Stallone and Travolta
Thanks for the wonderful cover shot of Sly Stallone (PEOPLE, March 7). He has inspired us with his writing, enticed us with his directing, and seduced us with his acting. Let's see more pictures of Stallone and fewer of his protégés.
Thank you for the gorgeous cover featuring John Travolta. His charisma is so powerful that Stallone fades into the background.
I was shocked at the new Travolta unveiled in your issue. Under the spell of Stallone, he has ruined his appeal for the average American female. We are not attracted by Rocky-style muscles and arms and chest from which the hair has been removed. Now he looks prepubescent. We prefer our men natural and hairy.
El Cerrito, Calif.
Having been through a childhood of torment and pain with an abusive father who slept with a knife under his pillow, I know how desperate Richie Jahnke felt. I remember as a little girl being held upside down in the air by one leg and beaten with a stick all over for being "naughty." My mother, my sister and I were beaten for 10 years and suffered other sordid abuse. When we called the police for help, they advised us to leave "to keep the peace." I spent years dreaming of ways to kill my father as the three of us women, fearing for our lives, slept in one small bedroom with the door locked. Fortunately, we were able to get free by hiding and starting over. Now I'm happily married with two small girls of my own, but the scars haunt you forever.
I found Mrs. Jahnke's story one of profound contradictions. She claimed her life with her husband was hell, but on the night of the shooting they went out to dinner to celebrate the 20th anniversary of the day they met. She wanted to love and do right by her children, but allowed sexual molestation and unmerciful beatings to continue. Now she says, "I'm going to live. My son has...freed all of us." Has she forgotten that her children may be facing long jail sentences? Does she feel that they will also be able to live life "to the hilt" as she plans to?
As a schoolmate of Richie and Deborah Jahnke, I am surrounded by those who love and care for this tormented family. I feel that your coverage of the murder was very accurate. I hope your story will be able to help other battered families to have enough courage to get assistance before taking such extreme actions. The majority of students from Central High School wish the Jahnke family a life of peace and happiness.
Where is the justice in our legal system when someone as harassed and persecuted as Richie Jahnke can be convicted, while a John Hinckley is ruled not guilty? Jahnke's attorney should have pleaded temporary insanity for his client, which would surely have been true given the life he had been living.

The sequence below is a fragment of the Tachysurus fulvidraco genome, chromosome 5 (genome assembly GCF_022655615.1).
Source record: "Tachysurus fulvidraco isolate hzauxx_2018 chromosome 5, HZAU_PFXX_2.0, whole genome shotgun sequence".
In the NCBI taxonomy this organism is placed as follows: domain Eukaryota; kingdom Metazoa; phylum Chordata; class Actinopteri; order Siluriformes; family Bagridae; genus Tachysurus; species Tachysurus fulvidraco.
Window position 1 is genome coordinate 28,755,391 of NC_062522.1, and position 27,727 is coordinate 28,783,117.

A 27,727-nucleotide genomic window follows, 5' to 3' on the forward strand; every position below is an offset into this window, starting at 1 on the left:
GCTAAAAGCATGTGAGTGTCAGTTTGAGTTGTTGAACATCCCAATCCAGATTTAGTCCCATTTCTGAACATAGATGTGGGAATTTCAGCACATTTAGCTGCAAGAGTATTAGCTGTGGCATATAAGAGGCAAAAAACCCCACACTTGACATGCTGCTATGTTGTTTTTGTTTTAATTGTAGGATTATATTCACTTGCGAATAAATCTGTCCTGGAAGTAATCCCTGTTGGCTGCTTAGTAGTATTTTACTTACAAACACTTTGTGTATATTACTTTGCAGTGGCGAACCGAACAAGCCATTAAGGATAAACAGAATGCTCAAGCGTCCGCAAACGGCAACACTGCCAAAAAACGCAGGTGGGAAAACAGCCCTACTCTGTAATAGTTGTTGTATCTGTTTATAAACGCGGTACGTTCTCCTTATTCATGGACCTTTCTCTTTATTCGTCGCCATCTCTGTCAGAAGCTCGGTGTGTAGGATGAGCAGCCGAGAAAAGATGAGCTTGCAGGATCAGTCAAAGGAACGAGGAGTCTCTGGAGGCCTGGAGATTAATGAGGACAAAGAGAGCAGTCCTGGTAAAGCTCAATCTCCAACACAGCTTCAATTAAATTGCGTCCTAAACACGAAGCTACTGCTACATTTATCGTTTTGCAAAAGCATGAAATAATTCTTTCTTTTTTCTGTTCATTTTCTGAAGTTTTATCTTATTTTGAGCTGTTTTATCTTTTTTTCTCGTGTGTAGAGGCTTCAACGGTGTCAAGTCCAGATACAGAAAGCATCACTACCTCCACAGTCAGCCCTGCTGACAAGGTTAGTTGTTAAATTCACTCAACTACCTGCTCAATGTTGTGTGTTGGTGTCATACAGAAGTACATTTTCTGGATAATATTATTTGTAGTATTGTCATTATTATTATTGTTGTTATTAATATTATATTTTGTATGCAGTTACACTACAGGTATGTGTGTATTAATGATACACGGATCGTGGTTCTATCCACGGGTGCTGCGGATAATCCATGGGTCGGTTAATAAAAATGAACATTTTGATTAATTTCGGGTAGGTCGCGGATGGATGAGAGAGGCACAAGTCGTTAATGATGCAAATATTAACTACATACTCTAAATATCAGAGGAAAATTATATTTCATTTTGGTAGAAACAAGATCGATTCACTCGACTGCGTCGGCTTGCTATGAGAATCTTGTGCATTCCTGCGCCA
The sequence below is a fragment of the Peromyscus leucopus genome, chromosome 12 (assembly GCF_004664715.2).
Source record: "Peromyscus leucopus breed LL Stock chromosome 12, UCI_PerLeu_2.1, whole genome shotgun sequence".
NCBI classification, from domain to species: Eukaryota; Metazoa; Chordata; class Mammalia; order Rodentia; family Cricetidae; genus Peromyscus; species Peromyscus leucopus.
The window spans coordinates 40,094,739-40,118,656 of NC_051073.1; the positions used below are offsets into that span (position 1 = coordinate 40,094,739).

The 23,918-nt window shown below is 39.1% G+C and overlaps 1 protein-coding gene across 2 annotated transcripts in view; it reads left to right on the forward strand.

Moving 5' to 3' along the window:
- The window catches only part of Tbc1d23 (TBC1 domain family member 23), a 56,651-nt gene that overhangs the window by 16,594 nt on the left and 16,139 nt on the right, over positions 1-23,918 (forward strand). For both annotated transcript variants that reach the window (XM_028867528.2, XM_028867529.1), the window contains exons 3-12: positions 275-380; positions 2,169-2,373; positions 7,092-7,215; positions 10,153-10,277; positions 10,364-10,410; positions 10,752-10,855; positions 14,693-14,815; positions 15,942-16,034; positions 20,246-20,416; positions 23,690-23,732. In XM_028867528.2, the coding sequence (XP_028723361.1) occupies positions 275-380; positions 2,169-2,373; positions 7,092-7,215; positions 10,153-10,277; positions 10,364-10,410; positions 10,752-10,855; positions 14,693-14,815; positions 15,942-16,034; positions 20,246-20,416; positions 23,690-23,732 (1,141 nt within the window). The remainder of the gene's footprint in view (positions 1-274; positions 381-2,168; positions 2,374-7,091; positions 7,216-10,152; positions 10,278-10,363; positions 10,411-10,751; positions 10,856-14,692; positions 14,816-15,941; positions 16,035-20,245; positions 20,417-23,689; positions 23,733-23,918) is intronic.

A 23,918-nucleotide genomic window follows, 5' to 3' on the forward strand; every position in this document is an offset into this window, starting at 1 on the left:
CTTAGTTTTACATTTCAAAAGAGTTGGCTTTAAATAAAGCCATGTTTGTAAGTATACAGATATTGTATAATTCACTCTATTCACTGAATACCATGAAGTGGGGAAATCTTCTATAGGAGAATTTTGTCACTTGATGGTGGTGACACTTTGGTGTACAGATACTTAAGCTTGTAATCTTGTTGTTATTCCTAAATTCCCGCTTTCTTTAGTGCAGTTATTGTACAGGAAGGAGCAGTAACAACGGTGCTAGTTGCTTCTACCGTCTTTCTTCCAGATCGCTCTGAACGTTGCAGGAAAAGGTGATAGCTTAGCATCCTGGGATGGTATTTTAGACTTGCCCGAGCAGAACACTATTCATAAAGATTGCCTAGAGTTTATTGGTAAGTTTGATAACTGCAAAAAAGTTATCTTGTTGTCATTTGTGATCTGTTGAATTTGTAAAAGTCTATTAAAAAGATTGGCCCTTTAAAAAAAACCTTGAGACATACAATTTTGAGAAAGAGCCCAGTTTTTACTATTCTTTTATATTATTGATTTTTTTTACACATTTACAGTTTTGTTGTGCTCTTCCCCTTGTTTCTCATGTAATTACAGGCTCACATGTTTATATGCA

Mrs. Glenn Hawk
Columbia City, Ind.
Since our story appeared, Deborah Jahnke was tried and convicted of aiding and abetting manslaughter, a charge that carries a maximum sentence of 20 years' imprisonment. On the witness stand, her brother had testified that she did not conspire with him to kill their father.
Draped in an American flag, Olympic gold medal winner Jim Craig represented all of us. We wanted that triumphant, touching moment to last forever. When the same Jim Craig was in trouble, we turned our backs. Shame on us.
Sandy Thorn Clark
Fort Wayne, Ind.
In your article about Queen Elizabeth's visit to this country, you point out that some of the male servants at Buckingham Palace "are said to be homosexuals." How tacky! Who cares with whom they sleep as long as they get the work done?
Julie Anne Harris
Ronstadt's choice of songs has become wimpy and self-pitying. Occasionally she performs some damned good rock 'n' roll, but too often she picks dull, weepy tunes. Even singers like Barbra, Cher and Helen Reddy—who generally appeal to an older, more sedate audience—now sound gutsy compared to Linda.
My love affair with your magazine is over. I'm throwing you out of the house. I had so looked forward to curling up with Herman Wouk's War and Remembrance to find out the answers to the questions left hanging by Winds of War. You ruined hours of pleasure with four little words: "Yes. Yes. No. No." How could you?
Hattie B. Driver
The winding down of M*A*S*H didn't come a moment too soon for me. Under Larry Gelbart's genius, it had a certain air of quality, but in recent years it was little more than the Alan Alda Show. His one-liners had long since lost their charm, and his high-pitched cackle grated on the nerves.
William L. Bennett
To the creators, cast and crew of M*A*S*H: Thank you for opening my eyes to a war that happened years before my birth. Thank you for showing Hawkeye, B.J. and the rest in remarkable relationships that, nonetheless, didn't always work. Thank you for the laughter and the tears. I'll miss you.
New Britain, Conn.
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